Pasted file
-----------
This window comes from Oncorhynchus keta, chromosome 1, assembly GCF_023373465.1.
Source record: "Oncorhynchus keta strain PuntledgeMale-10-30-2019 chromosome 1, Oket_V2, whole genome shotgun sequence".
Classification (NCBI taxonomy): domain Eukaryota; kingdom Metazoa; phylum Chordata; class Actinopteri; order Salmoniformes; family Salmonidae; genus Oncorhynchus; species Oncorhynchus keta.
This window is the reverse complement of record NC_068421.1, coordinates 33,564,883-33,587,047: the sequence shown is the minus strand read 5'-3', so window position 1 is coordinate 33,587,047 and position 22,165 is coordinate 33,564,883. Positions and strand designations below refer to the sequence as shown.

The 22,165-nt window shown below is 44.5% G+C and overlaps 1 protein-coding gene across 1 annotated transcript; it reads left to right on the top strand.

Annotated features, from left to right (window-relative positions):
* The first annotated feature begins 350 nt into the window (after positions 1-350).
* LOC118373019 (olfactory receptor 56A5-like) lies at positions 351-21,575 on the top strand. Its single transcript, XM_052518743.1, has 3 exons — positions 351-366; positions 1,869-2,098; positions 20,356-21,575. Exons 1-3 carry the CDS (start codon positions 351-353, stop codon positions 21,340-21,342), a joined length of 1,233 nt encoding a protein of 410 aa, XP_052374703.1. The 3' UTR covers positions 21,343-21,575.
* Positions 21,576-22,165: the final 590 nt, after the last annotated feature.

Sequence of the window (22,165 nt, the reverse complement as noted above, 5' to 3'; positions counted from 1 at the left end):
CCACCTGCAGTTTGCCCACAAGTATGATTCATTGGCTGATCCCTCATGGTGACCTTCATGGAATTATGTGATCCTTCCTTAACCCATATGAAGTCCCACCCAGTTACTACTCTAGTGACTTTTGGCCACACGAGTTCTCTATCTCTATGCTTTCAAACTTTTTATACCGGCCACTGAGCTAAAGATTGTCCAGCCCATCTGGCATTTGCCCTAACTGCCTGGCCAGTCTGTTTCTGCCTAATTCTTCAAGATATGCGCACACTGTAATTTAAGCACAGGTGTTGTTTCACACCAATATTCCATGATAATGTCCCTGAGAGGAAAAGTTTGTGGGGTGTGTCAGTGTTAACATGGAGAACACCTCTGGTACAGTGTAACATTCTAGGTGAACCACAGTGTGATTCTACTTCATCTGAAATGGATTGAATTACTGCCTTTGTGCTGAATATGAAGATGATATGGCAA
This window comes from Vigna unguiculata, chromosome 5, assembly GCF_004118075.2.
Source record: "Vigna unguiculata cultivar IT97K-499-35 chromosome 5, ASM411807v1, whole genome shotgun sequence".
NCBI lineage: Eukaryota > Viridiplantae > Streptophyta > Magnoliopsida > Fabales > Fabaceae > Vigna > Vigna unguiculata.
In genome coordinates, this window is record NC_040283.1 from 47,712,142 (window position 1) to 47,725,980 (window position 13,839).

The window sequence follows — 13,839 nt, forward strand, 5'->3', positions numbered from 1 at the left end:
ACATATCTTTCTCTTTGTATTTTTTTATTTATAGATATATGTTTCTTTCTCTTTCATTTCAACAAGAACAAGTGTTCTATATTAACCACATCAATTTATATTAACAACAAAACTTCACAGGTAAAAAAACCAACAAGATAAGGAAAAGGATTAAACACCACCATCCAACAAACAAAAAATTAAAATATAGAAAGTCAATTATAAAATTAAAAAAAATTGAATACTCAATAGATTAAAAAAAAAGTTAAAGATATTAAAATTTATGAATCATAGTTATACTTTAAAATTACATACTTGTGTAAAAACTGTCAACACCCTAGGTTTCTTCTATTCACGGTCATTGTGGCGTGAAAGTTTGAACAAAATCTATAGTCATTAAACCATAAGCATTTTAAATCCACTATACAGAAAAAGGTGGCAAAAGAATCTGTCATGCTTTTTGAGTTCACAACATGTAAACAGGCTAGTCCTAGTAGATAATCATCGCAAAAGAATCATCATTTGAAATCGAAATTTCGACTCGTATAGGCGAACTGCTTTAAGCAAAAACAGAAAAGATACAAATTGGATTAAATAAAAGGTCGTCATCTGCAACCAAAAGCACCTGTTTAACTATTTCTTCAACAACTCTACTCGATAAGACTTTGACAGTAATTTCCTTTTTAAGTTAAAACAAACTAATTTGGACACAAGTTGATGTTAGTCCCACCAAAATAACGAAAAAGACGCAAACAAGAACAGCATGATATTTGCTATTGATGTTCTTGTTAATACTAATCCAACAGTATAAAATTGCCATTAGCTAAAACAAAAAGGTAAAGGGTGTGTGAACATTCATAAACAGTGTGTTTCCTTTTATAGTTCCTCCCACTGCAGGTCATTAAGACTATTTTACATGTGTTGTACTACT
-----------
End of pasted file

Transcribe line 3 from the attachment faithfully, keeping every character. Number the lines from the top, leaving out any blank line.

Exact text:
Classification (NCBI taxonomy): domain Eukaryota; kingdom Metazoa; phylum Chordata; class Actinopteri; order Salmoniformes; family Salmonidae; genus Oncorhynchus; species Oncorhynchus keta.